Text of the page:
Well, having the background of my family, with the experience that they have has really been a big help for me, as far as my personal performance and mentally being sharp and stuff like that. I talk to my uncles on the phone, I talk to my uncle Kurt a lot, and me and my dad have countless conversations. Every time we’re together, just whether it’s just a small conversation or if we have a full conversation about baseball, you know the tutelage that they’re able to give me, the outside observations of what I’m going through that they’ve already gone through, it’s very helpful. Then, of course, my dad- working out with him in the winter, you know, throwing with him, being able to call him after a bad game, he does lessons, in the winter he does them here, at the BlueClaws’ batting cages. I always go with him, help him out, work with the kids. So, that’s helping me, because mechanically, different stuff, keeping myself sharp. But, being able to just have that to lean on, when you’re struggling, or whatever it is, to have the person to go to, that’s been there and knows what you need to hear, is very helpful.
I’m very lucky and very fortunate. The mentoring they’ve all been able to do for me has been great. I’ve been privileged to have it.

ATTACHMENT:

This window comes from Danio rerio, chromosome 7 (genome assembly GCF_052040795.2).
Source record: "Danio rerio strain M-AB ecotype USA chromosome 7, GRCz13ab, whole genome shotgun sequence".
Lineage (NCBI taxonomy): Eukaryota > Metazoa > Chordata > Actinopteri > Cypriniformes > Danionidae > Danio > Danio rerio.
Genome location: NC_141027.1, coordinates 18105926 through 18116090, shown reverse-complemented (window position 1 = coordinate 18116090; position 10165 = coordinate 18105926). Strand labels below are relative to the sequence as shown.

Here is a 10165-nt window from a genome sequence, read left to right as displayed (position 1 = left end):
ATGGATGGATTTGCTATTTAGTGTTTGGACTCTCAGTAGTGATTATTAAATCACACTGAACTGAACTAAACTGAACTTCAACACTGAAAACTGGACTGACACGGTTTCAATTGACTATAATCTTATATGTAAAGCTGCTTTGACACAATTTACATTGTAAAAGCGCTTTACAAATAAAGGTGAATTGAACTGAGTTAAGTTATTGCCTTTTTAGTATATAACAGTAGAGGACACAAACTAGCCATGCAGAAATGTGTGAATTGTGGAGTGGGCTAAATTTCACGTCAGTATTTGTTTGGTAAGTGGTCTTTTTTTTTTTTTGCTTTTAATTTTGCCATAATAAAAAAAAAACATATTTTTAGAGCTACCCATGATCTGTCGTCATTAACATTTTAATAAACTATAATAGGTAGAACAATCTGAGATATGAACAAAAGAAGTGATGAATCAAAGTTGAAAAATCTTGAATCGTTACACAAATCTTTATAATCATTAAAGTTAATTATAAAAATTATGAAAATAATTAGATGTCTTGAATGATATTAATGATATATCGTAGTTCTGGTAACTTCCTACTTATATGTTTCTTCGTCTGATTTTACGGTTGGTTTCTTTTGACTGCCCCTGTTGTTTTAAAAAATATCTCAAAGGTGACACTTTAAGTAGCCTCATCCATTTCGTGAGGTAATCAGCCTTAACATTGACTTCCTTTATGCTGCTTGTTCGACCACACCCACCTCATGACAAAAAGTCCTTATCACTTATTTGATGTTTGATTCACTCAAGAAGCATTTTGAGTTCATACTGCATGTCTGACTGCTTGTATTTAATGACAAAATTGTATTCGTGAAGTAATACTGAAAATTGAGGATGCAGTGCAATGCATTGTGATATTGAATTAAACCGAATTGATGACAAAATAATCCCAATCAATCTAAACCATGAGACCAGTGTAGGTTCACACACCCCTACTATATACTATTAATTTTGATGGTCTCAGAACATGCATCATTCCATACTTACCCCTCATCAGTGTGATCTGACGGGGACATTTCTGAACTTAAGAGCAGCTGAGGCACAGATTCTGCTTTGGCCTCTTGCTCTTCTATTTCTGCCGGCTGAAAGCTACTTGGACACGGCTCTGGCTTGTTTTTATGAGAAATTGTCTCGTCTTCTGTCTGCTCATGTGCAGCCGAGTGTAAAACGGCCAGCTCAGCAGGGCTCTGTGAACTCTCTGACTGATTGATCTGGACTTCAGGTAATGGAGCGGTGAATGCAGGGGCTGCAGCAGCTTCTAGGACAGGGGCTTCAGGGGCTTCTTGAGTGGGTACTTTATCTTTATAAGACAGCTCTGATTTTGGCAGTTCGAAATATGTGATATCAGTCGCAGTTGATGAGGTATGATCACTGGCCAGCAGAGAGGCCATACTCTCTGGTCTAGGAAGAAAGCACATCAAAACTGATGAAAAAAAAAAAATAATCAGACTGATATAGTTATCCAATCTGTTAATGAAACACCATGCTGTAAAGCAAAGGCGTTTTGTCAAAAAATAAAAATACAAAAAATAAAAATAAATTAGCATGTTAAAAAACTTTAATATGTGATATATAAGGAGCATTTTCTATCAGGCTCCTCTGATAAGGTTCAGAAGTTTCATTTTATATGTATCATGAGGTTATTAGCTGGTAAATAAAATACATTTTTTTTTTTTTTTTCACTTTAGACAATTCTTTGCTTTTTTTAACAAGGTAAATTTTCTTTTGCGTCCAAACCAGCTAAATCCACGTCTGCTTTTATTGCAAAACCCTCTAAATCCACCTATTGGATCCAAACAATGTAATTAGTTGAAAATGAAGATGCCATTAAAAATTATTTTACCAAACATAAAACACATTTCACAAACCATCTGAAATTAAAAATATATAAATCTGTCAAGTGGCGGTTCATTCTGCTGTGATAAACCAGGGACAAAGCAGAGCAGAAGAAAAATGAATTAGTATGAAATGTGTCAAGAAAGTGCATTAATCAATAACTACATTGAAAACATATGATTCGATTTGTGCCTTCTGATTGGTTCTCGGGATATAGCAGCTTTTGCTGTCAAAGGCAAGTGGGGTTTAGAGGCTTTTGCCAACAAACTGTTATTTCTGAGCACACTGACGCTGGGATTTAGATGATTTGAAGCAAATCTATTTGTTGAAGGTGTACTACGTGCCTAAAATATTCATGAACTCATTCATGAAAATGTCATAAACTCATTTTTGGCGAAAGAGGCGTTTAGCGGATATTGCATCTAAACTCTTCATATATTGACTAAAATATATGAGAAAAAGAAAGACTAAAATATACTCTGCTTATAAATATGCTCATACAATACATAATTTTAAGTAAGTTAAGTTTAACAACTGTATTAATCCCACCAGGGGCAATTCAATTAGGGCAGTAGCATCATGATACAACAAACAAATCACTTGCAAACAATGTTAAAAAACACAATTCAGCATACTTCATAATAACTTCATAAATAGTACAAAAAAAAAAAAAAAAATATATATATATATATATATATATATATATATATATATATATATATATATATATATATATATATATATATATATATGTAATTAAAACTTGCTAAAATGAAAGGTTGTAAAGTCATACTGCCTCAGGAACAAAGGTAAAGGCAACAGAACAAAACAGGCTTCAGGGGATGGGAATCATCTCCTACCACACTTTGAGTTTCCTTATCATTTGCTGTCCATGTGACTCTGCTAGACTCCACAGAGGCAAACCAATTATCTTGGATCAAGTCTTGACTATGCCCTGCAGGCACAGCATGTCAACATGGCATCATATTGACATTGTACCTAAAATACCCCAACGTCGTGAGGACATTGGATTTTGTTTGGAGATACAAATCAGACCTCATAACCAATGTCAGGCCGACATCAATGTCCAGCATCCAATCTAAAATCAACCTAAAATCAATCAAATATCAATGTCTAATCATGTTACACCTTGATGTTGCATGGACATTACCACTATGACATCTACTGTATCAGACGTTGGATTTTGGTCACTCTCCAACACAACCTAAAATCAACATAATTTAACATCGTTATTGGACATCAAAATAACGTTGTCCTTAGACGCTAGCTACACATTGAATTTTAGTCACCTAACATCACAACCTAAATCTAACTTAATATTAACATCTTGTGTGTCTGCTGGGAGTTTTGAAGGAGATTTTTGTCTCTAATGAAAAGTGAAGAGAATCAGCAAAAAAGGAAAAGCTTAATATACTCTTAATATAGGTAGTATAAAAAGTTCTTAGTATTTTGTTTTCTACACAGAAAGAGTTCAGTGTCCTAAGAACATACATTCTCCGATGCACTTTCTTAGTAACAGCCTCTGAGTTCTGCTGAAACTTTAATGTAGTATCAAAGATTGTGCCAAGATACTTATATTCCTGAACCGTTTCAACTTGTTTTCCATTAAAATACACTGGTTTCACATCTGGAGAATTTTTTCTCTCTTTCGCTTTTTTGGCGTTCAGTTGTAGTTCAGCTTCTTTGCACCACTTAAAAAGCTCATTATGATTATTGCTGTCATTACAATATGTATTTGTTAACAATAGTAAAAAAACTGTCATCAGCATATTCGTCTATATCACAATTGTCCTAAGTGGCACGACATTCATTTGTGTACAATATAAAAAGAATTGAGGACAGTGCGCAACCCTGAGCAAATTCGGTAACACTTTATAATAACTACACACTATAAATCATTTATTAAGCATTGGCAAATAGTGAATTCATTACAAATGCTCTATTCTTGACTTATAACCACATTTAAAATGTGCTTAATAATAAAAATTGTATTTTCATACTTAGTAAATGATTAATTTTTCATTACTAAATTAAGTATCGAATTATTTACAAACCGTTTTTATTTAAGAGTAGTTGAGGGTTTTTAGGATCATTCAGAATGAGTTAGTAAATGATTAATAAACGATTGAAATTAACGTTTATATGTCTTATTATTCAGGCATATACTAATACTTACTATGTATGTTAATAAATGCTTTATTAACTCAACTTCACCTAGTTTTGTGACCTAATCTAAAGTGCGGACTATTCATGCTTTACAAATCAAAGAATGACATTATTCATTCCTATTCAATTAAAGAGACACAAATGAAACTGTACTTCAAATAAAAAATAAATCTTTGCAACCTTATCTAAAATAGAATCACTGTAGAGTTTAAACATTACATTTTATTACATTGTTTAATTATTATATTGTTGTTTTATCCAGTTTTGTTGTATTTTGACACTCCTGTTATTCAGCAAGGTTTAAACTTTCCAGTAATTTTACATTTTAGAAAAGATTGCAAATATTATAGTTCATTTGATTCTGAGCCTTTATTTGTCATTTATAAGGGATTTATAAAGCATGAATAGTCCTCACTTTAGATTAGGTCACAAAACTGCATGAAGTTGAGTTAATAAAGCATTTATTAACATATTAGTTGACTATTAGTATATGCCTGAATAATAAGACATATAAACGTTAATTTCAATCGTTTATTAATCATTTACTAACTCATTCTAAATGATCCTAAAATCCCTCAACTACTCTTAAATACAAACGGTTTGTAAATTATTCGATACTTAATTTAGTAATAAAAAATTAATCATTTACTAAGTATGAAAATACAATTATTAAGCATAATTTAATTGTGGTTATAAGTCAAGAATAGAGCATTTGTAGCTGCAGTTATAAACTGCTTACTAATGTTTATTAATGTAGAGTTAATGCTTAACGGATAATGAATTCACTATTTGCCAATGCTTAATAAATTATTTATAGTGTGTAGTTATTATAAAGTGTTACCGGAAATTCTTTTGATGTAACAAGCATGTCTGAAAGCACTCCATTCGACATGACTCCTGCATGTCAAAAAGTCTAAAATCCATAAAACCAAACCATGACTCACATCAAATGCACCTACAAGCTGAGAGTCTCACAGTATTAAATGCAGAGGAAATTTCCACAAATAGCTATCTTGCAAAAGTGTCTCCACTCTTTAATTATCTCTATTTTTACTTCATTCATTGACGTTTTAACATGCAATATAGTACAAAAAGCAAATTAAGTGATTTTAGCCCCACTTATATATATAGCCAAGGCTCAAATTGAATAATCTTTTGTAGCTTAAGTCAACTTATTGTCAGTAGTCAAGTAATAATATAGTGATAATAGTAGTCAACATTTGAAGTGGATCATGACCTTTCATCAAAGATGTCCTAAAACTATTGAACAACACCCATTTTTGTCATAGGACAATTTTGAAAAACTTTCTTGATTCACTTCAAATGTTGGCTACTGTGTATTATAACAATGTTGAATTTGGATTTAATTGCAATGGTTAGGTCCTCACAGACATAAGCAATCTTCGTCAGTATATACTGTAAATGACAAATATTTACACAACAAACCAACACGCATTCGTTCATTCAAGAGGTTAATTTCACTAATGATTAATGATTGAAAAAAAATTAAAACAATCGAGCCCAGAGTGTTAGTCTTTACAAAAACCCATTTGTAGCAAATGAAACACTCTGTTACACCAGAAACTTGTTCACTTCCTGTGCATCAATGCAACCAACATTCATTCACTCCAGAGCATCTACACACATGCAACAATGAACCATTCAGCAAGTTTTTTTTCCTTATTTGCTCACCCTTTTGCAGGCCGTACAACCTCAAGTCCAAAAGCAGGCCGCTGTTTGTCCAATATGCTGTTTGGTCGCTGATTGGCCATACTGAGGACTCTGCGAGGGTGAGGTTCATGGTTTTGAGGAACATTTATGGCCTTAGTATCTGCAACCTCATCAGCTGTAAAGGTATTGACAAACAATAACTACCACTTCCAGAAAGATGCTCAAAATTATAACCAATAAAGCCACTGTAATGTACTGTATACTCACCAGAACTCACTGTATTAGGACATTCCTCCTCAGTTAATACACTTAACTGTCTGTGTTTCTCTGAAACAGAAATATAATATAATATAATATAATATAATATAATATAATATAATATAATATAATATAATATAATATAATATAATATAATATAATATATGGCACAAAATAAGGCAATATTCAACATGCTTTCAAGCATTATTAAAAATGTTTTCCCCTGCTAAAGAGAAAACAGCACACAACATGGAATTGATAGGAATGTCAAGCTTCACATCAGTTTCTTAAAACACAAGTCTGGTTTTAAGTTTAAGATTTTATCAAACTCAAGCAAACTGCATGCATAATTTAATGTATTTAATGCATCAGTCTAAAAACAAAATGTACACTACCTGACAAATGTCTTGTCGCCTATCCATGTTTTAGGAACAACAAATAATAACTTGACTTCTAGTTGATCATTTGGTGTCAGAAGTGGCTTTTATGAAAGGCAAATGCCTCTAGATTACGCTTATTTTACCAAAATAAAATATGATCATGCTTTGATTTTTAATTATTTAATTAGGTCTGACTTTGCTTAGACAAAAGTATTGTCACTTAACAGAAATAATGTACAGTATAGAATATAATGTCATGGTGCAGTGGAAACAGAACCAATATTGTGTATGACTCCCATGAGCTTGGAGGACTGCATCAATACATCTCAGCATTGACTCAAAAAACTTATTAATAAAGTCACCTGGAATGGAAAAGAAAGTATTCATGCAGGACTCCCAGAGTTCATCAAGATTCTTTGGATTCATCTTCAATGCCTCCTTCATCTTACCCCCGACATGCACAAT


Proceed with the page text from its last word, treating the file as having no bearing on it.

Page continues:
– You talked about being here in a different capacity, coaching, mentoring…have you ever been here at FirstEnergy Park as a fan and what are the differences for you being in attendance as a fan versus being here as a mentor against now representing this team and the Phillies?
Well, I came to a few games when I was younger, but the past couple years I haven’t been able to. I haven’t been home, summer baseball and stuff like that with college. But, being here in the winter, being able to see it and knowing it was a possibility (to play here), it was kind of like that’s the goal…being able to play in Lakewood next summer. It was very cool and it has hit me, but it hasn’t. The first time I’m able to see my family really, other than my dad flying down to Florida, but just being able to go home and see everyone, it’s nice. And being able to wake up in my own bed and drive to the field it’s unbelievable.
– You mentioned being able to have your family come out. What does it mean to you to get a couple starts here at home as the season winds down?